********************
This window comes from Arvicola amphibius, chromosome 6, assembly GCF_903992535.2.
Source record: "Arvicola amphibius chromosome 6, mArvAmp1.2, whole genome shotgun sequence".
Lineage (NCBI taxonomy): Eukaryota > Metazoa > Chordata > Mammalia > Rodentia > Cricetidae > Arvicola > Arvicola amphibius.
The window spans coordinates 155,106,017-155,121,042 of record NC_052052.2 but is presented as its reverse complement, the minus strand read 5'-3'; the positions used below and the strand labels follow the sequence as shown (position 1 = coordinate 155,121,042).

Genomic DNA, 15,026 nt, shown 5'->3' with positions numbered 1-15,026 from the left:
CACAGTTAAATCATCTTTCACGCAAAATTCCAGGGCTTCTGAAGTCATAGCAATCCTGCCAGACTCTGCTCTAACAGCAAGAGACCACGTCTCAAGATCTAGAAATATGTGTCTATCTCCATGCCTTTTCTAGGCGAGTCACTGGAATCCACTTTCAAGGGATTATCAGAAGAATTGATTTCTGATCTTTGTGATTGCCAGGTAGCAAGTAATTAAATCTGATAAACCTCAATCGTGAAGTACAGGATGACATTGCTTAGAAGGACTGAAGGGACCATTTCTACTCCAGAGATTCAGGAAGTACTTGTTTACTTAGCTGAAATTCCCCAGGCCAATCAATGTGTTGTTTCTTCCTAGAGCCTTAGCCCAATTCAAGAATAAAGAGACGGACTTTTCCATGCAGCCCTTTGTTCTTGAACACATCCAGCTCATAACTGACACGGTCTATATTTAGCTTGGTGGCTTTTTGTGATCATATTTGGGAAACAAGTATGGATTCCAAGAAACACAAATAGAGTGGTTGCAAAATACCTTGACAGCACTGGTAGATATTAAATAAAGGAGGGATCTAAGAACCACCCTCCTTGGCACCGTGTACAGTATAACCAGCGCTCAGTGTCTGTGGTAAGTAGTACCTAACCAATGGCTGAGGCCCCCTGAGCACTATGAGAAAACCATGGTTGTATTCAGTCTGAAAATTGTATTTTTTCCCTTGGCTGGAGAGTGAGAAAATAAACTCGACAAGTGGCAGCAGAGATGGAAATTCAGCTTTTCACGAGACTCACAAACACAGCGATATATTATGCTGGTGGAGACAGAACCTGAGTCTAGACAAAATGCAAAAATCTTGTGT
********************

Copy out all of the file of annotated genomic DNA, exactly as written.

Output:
This window comes from Arvicola amphibius, chromosome 6, assembly GCF_903992535.2.
Source record: "Arvicola amphibius chromosome 6, mArvAmp1.2, whole genome shotgun sequence".
Lineage (NCBI taxonomy): Eukaryota > Metazoa > Chordata > Mammalia > Rodentia > Cricetidae > Arvicola > Arvicola amphibius.
The window spans coordinates 155,106,017-155,121,042 of record NC_052052.2 but is presented as its reverse complement, the minus strand read 5'-3'; the positions used below and the strand labels follow the sequence as shown (position 1 = coordinate 155,121,042).

Genomic DNA, 15,026 nt, shown 5'->3' with positions numbered 1-15,026 from the left:
CACAGTTAAATCATCTTTCACGCAAAATTCCAGGGCTTCTGAAGTCATAGCAATCCTGCCAGACTCTGCTCTAACAGCAAGAGACCACGTCTCAAGATCTAGAAATATGTGTCTATCTCCATGCCTTTTCTAGGCGAGTCACTGGAATCCACTTTCAAGGGATTATCAGAAGAATTGATTTCTGATCTTTGTGATTGCCAGGTAGCAAGTAATTAAATCTGATAAACCTCAATCGTGAAGTACAGGATGACATTGCTTAGAAGGACTGAAGGGACCATTTCTACTCCAGAGATTCAGGAAGTACTTGTTTACTTAGCTGAAATTCCCCAGGCCAATCAATGTGTTGTTTCTTCCTAGAGCCTTAGCCCAATTCAAGAATAAAGAGACGGACTTTTCCATGCAGCCCTTTGTTCTTGAACACATCCAGCTCATAACTGACACGGTCTATATTTAGCTTGGTGGCTTTTTGTGATCATATTTGGGAAACAAGTATGGATTCCAAGAAACACAAATAGAGTGGTTGCAAAATACCTTGACAGCACTGGTAGATATTAAATAAAGGAGGGATCTAAGAACCACCCTCCTTGGCACCGTGTACAGTATAACCAGCGCTCAGTGTCTGTGGTAAGTAGTACCTAACCAATGGCTGAGGCCCCCTGAGCACTATGAGAAAACCATGGTTGTATTCAGTCTGAAAATTGTATTTTTTCCCTTGGCTGGAGAGTGAGAAAATAAACTCGACAAGTGGCAGCAGAGATGGAAATTCAGCTTTTCACGAGACTCACAAACACAGCGATATATTATGCTGGTGGAGACAGAACCTGAGTCTAGACAAAATGCAAAAATCTTGTGT